Texas and PFLAG squabble over injunction over trans youth investigations

A Texas state the judge ruled on Friday to shield a larger group of families from a directive from Gov. Greg Abbott (R) that ordered state officials to investigate parents and guardians who sought gender-affirming health care for their transgender children, but an immediate appeal from the state allowed child abuse investigations to continue.

The injunction issued by Travis County District Court Judge Amy Clark Meachum temporarily prevented the Texas Department of Family and Protective Services from “implementing or enforcing” an agency rule, which stemmed of Abbott’s directive, against members of Parents, Families and Friends of Lesbians and Gays (PFLAG), an LGBTQ organization that sued the state for the policy. The injunction also protected Adam and Amber Briggle, who also sued after the DFPS launched a family investigation into their teenage transgender son.

Texas Attorney General Ken Paxton (right) immediately appealed the injunction, allowing the DFPS to continue investigating the families. A PFLAG attorney, Shelly Skeen, said after similar appeals — Meachum in July blocked the state from investigating two other families — they received injunctions from an appeals court. It seemed likely that the plaintiffs would do the same in this case.

Texas Governor Orders State Agencies to Investigate Gender-Affirming Care for Trans Youth as ‘Child Abuse’

A representative for Paxton did not immediately respond to a request for comment Friday evening. In a briefing filed in May, his office said a judge’s decision to temporarily suspend investigations “prevents a state agency from fulfilling its legal obligation to investigate reported cases of child abuse. “.

Brian K. Bond, National Executive Director of PFLAG, said in a statement that “every LGBTQ+ person deserves respect, dignity and the right to access the care they need when they need it.” Adri Pérez, a strategist at the American Civil Liberties Union of Texas, said “state leaders have no business interfering with essential life-saving care for transgender youth.”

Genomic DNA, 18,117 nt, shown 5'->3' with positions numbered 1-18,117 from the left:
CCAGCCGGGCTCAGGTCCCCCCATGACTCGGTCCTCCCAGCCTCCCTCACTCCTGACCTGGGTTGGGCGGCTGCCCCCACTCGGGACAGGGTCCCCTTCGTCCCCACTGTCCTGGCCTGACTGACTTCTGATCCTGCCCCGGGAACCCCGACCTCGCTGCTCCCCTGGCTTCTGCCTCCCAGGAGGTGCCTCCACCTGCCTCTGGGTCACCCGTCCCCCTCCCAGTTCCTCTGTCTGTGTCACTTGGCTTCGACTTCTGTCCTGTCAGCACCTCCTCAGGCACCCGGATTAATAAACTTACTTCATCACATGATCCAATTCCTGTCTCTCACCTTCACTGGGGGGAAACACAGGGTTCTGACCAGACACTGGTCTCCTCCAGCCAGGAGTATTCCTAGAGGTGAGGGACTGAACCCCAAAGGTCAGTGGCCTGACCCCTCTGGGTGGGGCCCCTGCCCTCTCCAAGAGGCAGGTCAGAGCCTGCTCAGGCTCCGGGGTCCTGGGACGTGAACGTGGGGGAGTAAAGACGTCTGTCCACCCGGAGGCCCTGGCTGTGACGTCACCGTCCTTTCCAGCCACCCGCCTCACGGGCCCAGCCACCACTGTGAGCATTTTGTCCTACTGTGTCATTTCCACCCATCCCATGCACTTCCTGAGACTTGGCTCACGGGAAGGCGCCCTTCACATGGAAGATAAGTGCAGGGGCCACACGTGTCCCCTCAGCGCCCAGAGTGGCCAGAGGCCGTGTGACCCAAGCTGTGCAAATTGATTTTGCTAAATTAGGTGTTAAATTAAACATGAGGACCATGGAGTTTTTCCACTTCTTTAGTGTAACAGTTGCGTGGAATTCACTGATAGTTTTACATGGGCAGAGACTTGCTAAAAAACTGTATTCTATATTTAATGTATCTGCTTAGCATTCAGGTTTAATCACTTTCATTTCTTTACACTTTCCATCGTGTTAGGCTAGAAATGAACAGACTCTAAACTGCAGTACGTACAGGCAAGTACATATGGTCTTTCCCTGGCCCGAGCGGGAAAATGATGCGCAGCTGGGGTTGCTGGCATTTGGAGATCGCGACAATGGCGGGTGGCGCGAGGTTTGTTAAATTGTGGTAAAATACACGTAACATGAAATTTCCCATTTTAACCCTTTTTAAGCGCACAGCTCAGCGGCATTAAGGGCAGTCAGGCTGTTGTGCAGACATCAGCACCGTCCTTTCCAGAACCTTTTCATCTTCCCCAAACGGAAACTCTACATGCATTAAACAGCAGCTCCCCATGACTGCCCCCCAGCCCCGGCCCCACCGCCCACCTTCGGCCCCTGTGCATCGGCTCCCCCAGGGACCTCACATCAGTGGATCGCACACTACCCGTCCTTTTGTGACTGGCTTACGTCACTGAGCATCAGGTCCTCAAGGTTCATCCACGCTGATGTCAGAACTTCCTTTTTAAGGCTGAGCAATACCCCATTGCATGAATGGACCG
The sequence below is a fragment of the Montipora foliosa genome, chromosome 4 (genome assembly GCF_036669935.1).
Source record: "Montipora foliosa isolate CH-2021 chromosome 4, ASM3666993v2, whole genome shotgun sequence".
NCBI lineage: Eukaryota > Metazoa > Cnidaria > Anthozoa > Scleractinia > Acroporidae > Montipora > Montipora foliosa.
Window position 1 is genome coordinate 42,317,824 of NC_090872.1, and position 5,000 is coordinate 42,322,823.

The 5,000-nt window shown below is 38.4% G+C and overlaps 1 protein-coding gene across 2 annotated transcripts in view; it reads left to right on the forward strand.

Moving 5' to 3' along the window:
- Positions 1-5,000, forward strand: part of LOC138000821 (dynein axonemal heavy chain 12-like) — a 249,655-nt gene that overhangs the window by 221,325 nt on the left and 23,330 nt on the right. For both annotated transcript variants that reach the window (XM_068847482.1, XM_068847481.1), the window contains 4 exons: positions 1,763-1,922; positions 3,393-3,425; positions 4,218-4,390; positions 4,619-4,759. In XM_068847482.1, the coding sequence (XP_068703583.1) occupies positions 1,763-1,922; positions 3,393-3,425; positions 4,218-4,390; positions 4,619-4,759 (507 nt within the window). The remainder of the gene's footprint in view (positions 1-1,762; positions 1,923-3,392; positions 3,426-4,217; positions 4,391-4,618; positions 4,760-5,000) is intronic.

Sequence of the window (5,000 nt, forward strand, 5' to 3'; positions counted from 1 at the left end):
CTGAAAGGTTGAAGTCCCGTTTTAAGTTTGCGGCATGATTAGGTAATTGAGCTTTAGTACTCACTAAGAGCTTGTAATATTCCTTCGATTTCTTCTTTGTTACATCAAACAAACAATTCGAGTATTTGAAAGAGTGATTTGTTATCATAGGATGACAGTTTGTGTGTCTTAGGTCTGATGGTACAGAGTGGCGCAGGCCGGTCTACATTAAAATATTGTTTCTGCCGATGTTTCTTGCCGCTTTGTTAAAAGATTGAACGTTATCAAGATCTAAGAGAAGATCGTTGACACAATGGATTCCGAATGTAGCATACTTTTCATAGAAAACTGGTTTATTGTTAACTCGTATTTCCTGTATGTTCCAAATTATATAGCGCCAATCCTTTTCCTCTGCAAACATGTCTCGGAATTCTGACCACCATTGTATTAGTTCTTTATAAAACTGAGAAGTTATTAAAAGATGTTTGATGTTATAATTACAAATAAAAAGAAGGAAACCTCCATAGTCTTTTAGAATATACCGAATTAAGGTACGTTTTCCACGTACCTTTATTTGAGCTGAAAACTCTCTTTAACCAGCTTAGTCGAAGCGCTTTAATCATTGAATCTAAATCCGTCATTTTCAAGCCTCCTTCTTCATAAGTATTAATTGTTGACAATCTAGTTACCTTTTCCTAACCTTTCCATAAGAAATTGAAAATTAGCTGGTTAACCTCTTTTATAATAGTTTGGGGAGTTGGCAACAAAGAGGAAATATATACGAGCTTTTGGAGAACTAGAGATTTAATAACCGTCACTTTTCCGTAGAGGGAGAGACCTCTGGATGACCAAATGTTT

The DFPS has classified several cases in which gender-affirming medical care is sought for a child as requiring investigation. This followed a February 22 letter from Abbott to Jaime Masters, the commissioner of the DFPS, ordering the agency to investigate any instances of such “abusive procedures”. Abbott cited a non-binding opinion by Paxton that gender-affirming care “may legally constitute child abuse.”

Meachum’s order sought to prevent the DFPS from investigating families solely on “allegations that they have a minor gender-transitioning child or who is receiving or being prescribed medical treatment for gender dysphoria,” or over allegations that they have a transgender or otherwise gender non-conforming child.

She wrote in her ruling that such investigations could cause “probable, imminent and irreparable harm” to families, including “gross invasions of privacy at home and at school, and the resulting trauma.” for the family, as well as an increased risk of depression and suicide.

Last month, a 13-year-old boy was removed from class and questioned by a DFPS investigator, who investigated the teenager’s medical history and his diagnosis of gender dysphoria. It left him shaking and distressed, his mother said.

Young transgender people who receive puberty blockers, drugs that give them more time to decide about their future, show lower rates of depression and anxiety. A study published in the journal Pediatrics showed that young people who wanted and had access to the drug had lower rates of suicidal ideation.

Dreading the Knock: Parents of Trans Kids in Texas Are Terrified for Their Families

Briggle, one of the complainants, said her son initially thought he could steer DFPS investigators away from the family’s case. Briggle told the Washington Post that he assured her, “I’ll call, I’ll tell them it’s not true, and it will be done.” She said that as a social worker she was afraid that a child abuse charge would cause her to lose her job.

The Texas battle comes as the rights of trans youth are hotly contested across the country. In Montana, officials said Thursday they would block transgender people from changing their sex on their birth certificate, in defiance of a judge’s order. Virginia said Friday it would require transgender students to use school facilities and programs based on the sex they were assigned at birth.

Texas under Abbott has increasingly become a bastion of extremely conservative social policies. The state has one of the strictest abortion laws in the country, and Abbott said this week that he was responsible for sending two buses of migrants from the US-Mexico border to the official residence of the Vice President Kamala Harris.

María Luisa Paúl and Caitlin Gibson contributed to this report.


Washington

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